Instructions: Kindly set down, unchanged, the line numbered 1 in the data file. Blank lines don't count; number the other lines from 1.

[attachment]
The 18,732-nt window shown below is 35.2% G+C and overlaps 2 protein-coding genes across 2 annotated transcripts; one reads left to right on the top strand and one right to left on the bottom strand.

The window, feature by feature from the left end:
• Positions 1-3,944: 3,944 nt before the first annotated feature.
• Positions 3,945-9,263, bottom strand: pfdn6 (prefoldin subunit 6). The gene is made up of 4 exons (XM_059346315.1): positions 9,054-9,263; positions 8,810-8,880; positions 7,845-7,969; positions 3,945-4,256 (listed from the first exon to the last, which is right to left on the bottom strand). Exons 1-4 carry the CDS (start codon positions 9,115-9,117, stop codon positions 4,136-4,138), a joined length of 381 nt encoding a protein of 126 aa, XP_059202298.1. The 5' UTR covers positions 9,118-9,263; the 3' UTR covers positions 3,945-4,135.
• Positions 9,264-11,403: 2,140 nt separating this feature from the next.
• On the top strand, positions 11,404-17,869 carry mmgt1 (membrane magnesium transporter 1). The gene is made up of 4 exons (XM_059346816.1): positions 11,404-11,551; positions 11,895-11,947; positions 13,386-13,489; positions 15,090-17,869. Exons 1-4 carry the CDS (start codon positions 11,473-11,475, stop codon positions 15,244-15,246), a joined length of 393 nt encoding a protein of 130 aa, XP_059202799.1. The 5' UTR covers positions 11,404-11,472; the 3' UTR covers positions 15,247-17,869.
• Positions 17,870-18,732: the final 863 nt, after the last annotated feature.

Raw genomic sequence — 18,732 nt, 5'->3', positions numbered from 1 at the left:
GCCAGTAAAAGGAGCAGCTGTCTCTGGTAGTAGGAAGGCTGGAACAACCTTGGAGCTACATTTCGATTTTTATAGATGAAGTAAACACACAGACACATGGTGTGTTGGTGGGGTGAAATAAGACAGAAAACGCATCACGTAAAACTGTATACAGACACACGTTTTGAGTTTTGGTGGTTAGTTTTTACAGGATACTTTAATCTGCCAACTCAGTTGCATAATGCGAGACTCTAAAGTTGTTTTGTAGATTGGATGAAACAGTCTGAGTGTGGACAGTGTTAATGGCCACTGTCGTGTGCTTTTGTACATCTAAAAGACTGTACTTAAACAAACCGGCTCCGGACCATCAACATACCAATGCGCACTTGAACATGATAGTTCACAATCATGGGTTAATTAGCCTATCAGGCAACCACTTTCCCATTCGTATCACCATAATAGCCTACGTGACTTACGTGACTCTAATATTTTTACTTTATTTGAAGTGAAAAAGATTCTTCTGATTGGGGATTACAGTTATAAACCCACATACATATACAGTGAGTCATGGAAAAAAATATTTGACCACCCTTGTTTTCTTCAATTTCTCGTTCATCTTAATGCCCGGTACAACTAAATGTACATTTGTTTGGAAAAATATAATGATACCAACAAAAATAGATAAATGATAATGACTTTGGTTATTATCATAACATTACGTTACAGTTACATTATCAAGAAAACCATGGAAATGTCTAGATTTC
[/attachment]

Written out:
The 18,732-nt window shown below is 35.2% G+C and overlaps 2 protein-coding genes across 2 annotated transcripts; one reads left to right on the top strand and one right to left on the bottom strand.